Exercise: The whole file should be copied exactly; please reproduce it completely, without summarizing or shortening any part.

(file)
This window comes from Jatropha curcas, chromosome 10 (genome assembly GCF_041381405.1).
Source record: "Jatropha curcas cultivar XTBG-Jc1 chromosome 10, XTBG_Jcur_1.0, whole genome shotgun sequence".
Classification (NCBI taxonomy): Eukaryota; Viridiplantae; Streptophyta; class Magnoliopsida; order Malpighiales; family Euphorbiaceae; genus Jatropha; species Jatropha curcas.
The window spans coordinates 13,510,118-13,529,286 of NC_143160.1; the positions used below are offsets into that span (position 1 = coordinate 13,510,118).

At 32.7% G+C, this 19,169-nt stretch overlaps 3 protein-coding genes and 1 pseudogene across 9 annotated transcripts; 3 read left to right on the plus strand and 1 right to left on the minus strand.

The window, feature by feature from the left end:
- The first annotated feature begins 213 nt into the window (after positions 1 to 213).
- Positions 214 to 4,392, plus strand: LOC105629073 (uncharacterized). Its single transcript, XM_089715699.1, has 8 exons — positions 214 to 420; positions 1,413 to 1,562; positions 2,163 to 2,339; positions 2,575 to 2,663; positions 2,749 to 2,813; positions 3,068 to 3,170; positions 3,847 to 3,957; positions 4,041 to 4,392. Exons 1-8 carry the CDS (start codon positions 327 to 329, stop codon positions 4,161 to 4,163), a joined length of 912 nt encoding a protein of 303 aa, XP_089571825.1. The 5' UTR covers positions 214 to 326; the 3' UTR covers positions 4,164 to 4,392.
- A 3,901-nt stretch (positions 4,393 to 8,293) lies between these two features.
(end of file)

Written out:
This window comes from Jatropha curcas, chromosome 10 (genome assembly GCF_041381405.1).
Source record: "Jatropha curcas cultivar XTBG-Jc1 chromosome 10, XTBG_Jcur_1.0, whole genome shotgun sequence".
Classification (NCBI taxonomy): Eukaryota; Viridiplantae; Streptophyta; class Magnoliopsida; order Malpighiales; family Euphorbiaceae; genus Jatropha; species Jatropha curcas.
The window spans coordinates 13,510,118-13,529,286 of NC_143160.1; the positions used below are offsets into that span (position 1 = coordinate 13,510,118).

At 32.7% G+C, this 19,169-nt stretch overlaps 3 protein-coding genes and 1 pseudogene across 9 annotated transcripts; 3 read left to right on the plus strand and 1 right to left on the minus strand.

The window, feature by feature from the left end:
- The first annotated feature begins 213 nt into the window (after positions 1 to 213).
- Positions 214 to 4,392, plus strand: LOC105629073 (uncharacterized). Its single transcript, XM_089715699.1, has 8 exons — positions 214 to 420; positions 1,413 to 1,562; positions 2,163 to 2,339; positions 2,575 to 2,663; positions 2,749 to 2,813; positions 3,068 to 3,170; positions 3,847 to 3,957; positions 4,041 to 4,392. Exons 1-8 carry the CDS (start codon positions 327 to 329, stop codon positions 4,161 to 4,163), a joined length of 912 nt encoding a protein of 303 aa, XP_089571825.1. The 5' UTR covers positions 214 to 326; the 3' UTR covers positions 4,164 to 4,392.
- A 3,901-nt stretch (positions 4,393 to 8,293) lies between these two features.